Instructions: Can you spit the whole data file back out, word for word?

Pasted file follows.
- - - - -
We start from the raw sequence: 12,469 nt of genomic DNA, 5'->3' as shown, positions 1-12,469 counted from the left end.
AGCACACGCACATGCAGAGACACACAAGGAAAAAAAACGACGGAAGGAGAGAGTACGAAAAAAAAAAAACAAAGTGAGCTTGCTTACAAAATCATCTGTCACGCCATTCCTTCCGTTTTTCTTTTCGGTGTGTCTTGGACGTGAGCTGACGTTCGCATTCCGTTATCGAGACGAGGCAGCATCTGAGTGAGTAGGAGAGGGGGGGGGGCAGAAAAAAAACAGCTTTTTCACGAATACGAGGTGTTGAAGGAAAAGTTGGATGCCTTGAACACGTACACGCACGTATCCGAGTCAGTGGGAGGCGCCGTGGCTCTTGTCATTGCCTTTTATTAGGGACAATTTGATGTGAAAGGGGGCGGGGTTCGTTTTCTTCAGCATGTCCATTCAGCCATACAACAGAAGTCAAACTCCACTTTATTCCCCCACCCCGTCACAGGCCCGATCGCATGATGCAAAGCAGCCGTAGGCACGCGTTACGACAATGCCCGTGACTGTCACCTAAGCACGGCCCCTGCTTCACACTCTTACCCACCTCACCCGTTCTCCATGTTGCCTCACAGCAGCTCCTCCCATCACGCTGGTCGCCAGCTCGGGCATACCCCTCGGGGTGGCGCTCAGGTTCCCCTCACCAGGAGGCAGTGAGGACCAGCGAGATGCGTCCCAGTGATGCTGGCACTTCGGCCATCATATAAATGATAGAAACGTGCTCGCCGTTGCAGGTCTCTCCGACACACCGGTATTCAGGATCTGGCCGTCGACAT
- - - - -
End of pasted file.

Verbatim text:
We start from the raw sequence: 12,469 nt of genomic DNA, 5'->3' as shown, positions 1-12,469 counted from the left end.
AGCACACGCACATGCAGAGACACACAAGGAAAAAAAACGACGGAAGGAGAGAGTACGAAAAAAAAAAAACAAAGTGAGCTTGCTTACAAAATCATCTGTCACGCCATTCCTTCCGTTTTTCTTTTCGGTGTGTCTTGGACGTGAGCTGACGTTCGCATTCCGTTATCGAGACGAGGCAGCATCTGAGTGAGTAGGAGAGGGGGGGGGGCAGAAAAAAAACAGCTTTTTCACGAATACGAGGTGTTGAAGGAAAAGTTGGATGCCTTGAACACGTACACGCACGTATCCGAGTCAGTGGGAGGCGCCGTGGCTCTTGTCATTGCCTTTTATTAGGGACAATTTGATGTGAAAGGGGGCGGGGTTCGTTTTCTTCAGCATGTCCATTCAGCCATACAACAGAAGTCAAACTCCACTTTATTCCCCCACCCCGTCACAGGCCCGATCGCATGATGCAAAGCAGCCGTAGGCACGCGTTACGACAATGCCCGTGACTGTCACCTAAGCACGGCCCCTGCTTCACACTCTTACCCACCTCACCCGTTCTCCATGTTGCCTCACAGCAGCTCCTCCCATCACGCTGGTCGCCAGCTCGGGCATACCCCTCGGGGTGGCGCTCAGGTTCCCCTCACCAGGAGGCAGTGAGGACCAGCGAGATGCGTCCCAGTGATGCTGGCACTTCGGCCATCATATAAATGATAGAAACGTGCTCGCCGTTGCAGGTCTCTCCGACACACCGGTATTCAGGATCTGGCCGTCGACAT